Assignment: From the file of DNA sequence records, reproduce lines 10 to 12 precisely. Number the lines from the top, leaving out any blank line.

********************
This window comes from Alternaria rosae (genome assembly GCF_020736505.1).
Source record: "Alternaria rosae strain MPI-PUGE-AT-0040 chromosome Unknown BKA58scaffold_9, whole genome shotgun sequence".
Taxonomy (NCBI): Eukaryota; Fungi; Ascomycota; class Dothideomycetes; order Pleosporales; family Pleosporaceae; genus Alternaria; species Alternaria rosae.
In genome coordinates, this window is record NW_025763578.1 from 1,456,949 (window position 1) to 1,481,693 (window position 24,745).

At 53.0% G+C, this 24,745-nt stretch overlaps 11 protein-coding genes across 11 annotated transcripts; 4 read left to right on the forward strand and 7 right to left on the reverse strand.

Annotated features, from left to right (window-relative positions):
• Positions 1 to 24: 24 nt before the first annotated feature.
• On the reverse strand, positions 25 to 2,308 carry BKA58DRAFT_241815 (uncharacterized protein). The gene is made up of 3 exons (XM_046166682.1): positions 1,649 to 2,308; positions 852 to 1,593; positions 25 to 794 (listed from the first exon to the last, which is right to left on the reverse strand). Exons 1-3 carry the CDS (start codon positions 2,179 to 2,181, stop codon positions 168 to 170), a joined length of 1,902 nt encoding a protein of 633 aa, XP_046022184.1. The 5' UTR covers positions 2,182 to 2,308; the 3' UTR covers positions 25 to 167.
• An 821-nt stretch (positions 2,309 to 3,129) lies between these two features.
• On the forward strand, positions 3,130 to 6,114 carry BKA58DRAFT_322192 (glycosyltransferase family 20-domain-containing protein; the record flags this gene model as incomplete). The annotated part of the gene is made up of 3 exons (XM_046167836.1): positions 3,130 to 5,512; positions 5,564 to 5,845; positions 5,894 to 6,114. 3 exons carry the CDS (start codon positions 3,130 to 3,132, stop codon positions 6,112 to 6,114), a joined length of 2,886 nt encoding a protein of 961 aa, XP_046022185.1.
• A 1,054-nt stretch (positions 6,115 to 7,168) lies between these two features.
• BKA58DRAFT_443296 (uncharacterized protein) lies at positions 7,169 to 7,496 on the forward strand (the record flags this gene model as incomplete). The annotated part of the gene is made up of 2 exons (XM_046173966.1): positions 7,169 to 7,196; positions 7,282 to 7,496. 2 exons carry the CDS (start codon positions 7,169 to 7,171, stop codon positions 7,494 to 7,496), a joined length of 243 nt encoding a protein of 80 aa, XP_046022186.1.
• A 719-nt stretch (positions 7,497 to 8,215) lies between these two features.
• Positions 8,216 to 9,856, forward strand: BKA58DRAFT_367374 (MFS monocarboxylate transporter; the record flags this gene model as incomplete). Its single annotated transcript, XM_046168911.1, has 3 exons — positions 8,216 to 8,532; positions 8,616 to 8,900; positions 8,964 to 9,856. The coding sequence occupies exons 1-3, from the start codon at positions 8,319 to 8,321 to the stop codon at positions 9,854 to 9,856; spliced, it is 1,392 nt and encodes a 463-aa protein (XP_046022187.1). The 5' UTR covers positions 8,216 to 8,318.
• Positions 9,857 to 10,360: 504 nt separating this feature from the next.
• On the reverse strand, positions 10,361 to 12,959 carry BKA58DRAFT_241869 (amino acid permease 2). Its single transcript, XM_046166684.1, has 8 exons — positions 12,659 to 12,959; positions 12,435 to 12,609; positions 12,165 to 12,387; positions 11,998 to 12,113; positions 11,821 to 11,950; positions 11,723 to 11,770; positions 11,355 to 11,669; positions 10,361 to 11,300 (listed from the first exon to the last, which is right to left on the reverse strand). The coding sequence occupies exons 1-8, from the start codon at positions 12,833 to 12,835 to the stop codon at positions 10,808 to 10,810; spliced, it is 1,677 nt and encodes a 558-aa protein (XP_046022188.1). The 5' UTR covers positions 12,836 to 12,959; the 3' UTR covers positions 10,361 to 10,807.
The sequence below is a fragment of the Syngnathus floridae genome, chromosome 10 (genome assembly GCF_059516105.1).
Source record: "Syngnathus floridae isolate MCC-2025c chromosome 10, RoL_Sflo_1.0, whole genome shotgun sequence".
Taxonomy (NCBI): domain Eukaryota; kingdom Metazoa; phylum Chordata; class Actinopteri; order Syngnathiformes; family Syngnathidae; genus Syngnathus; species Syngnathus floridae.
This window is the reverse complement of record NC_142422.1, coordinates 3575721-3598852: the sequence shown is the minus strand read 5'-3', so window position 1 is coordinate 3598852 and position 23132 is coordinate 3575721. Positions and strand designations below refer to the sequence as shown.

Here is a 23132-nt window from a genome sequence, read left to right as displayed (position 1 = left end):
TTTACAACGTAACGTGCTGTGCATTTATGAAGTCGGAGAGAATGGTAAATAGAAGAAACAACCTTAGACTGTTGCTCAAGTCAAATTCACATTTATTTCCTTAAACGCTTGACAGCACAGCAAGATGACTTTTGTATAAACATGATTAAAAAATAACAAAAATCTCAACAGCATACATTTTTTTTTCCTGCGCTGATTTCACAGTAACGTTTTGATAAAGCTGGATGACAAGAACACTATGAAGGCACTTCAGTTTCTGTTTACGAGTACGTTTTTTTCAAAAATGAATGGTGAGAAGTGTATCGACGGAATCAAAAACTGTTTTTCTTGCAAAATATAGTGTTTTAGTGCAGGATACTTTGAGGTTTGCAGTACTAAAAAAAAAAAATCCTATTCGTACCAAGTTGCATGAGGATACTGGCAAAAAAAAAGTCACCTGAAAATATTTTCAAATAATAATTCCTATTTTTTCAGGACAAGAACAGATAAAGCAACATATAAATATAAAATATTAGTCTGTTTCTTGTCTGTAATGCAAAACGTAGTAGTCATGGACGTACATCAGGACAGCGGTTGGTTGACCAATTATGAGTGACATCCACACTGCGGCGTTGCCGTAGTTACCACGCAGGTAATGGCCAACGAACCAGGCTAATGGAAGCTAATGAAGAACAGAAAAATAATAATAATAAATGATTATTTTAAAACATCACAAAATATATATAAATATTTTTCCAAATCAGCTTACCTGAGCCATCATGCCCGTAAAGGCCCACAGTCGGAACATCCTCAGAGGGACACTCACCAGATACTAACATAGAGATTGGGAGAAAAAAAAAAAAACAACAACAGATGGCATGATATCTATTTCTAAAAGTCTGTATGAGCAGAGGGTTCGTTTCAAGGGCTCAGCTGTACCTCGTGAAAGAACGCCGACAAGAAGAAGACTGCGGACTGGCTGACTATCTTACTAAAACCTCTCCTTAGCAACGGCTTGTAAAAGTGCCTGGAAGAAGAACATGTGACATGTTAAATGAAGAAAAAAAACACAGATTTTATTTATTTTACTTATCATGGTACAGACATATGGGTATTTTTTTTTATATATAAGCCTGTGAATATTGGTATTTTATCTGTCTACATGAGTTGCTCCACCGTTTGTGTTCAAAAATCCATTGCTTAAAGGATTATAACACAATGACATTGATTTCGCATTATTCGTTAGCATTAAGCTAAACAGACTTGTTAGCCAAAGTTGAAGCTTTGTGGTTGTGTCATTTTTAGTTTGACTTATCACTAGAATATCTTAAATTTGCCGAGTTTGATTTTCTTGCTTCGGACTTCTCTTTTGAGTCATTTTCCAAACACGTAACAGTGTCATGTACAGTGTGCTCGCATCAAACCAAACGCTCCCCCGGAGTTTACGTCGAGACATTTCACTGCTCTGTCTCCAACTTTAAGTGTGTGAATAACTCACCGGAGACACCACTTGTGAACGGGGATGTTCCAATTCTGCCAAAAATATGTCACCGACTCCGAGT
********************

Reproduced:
• On the forward strand, positions 3,130 to 6,114 carry BKA58DRAFT_322192 (glycosyltransferase family 20-domain-containing protein; the record flags this gene model as incomplete). The annotated part of the gene is made up of 3 exons (XM_046167836.1): positions 3,130 to 5,512; positions 5,564 to 5,845; positions 5,894 to 6,114. 3 exons carry the CDS (start codon positions 3,130 to 3,132, stop codon positions 6,112 to 6,114), a joined length of 2,886 nt encoding a protein of 961 aa, XP_046022185.1.
• A 1,054-nt stretch (positions 6,115 to 7,168) lies between these two features.
• BKA58DRAFT_443296 (uncharacterized protein) lies at positions 7,169 to 7,496 on the forward strand (the record flags this gene model as incomplete). The annotated part of the gene is made up of 2 exons (XM_046173966.1): positions 7,169 to 7,196; positions 7,282 to 7,496. 2 exons carry the CDS (start codon positions 7,169 to 7,171, stop codon positions 7,494 to 7,496), a joined length of 243 nt encoding a protein of 80 aa, XP_046022186.1.